It is surprisingly easy to miss the bronze sculpture on the path between Tappan and UMMA: its worn surface simply seems to sink into the natural landscape. There is something that seems so ancient, so primordial about the shape – the top of which bears a striking resemblance to Cycladic statues of the prehistorical Mediterranean. And yet at the same time the Ternary Marker has a very modern feel to it, as well, in the way that its upper half seems to sit almost precariously atop the pair of inverted triangles that make up its base. It should be no surprise, then, that the sculpture installed in 2003 is part of a series by the artist Beverly Pepper which she has called “Urban Altars.” Along with its cousin Triad Ritual by the same artist on North Campus, Ternary Marker exists somewhere in the space where a primitive past intrudes on the metropolitan present – that point where the seemingly parallel lines of myth and modernity intersect.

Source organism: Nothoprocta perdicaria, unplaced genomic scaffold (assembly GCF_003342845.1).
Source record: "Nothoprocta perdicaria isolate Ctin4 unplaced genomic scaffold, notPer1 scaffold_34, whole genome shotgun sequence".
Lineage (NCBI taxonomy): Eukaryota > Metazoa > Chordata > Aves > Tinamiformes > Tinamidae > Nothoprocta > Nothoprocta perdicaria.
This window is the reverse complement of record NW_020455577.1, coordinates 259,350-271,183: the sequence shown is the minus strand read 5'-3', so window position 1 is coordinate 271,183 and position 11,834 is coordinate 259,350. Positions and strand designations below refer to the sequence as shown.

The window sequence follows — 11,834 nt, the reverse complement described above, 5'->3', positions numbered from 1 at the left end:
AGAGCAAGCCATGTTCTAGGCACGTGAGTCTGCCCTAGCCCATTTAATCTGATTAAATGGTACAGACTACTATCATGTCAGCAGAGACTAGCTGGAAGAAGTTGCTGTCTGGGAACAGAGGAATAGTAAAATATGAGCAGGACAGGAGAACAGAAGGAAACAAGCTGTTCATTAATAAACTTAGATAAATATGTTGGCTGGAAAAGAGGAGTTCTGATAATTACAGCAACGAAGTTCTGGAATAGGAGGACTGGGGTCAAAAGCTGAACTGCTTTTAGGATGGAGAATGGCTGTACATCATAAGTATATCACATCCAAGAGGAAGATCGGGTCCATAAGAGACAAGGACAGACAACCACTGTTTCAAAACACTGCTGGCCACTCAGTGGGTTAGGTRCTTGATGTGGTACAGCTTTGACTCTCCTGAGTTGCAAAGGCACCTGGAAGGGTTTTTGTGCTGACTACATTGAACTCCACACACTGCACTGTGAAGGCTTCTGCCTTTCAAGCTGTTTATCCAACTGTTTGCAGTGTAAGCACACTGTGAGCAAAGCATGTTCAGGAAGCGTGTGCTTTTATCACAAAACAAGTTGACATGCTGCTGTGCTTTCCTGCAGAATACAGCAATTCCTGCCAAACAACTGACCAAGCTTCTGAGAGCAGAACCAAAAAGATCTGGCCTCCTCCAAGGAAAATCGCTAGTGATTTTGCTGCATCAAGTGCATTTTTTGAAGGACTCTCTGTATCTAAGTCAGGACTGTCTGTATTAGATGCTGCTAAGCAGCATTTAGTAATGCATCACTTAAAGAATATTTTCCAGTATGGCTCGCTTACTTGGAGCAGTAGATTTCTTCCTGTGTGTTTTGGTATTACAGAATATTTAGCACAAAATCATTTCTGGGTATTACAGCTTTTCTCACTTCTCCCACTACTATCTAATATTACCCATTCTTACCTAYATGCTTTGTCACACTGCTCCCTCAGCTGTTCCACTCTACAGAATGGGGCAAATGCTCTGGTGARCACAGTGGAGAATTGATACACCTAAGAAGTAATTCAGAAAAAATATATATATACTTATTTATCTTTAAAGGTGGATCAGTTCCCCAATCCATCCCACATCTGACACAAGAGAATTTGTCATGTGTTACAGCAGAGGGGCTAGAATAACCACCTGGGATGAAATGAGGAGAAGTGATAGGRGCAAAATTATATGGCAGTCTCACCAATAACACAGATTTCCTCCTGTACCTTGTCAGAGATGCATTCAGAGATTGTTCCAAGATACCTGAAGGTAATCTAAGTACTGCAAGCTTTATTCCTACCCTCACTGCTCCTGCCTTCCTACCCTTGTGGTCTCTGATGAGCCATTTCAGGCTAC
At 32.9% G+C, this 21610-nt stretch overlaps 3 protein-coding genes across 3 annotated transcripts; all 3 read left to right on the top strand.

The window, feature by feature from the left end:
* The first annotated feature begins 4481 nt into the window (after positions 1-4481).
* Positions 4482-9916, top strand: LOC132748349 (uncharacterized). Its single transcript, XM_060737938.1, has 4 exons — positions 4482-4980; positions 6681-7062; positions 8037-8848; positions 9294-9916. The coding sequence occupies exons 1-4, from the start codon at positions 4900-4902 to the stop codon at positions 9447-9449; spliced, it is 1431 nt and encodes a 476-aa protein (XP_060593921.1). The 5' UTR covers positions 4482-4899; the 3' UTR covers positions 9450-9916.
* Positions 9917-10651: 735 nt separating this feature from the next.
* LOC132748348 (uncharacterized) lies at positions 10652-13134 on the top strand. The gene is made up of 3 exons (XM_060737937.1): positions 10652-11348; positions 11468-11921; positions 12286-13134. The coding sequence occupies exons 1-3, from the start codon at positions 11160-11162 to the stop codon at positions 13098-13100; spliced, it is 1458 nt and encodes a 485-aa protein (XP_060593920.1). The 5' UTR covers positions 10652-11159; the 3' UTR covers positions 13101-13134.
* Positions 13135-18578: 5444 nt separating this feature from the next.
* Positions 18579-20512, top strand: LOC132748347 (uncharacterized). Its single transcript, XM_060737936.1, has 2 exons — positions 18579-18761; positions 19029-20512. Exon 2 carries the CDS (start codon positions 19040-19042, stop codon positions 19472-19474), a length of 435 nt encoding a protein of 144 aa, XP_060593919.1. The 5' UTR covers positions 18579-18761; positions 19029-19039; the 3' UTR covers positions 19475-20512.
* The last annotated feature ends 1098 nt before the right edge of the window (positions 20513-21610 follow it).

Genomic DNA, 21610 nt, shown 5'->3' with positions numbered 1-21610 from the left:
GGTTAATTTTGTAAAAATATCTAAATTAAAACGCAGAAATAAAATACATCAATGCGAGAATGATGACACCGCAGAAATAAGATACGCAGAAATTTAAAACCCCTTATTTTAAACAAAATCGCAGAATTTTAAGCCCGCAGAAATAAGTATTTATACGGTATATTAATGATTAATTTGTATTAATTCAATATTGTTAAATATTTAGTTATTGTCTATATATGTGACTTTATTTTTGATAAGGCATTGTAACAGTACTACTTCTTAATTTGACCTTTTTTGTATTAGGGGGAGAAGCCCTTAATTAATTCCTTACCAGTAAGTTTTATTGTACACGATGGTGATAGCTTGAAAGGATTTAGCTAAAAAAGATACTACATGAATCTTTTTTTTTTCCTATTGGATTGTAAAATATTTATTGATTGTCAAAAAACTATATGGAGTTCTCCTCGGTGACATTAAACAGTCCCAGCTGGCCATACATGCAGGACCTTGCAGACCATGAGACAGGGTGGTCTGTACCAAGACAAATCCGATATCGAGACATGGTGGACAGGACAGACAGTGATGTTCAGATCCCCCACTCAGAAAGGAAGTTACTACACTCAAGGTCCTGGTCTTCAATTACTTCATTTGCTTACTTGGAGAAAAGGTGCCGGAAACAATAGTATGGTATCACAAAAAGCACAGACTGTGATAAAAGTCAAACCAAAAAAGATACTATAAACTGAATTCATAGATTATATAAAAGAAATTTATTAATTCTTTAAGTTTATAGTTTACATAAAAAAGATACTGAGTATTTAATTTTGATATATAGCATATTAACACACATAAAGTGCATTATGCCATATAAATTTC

Sculptor: Beverly Pepper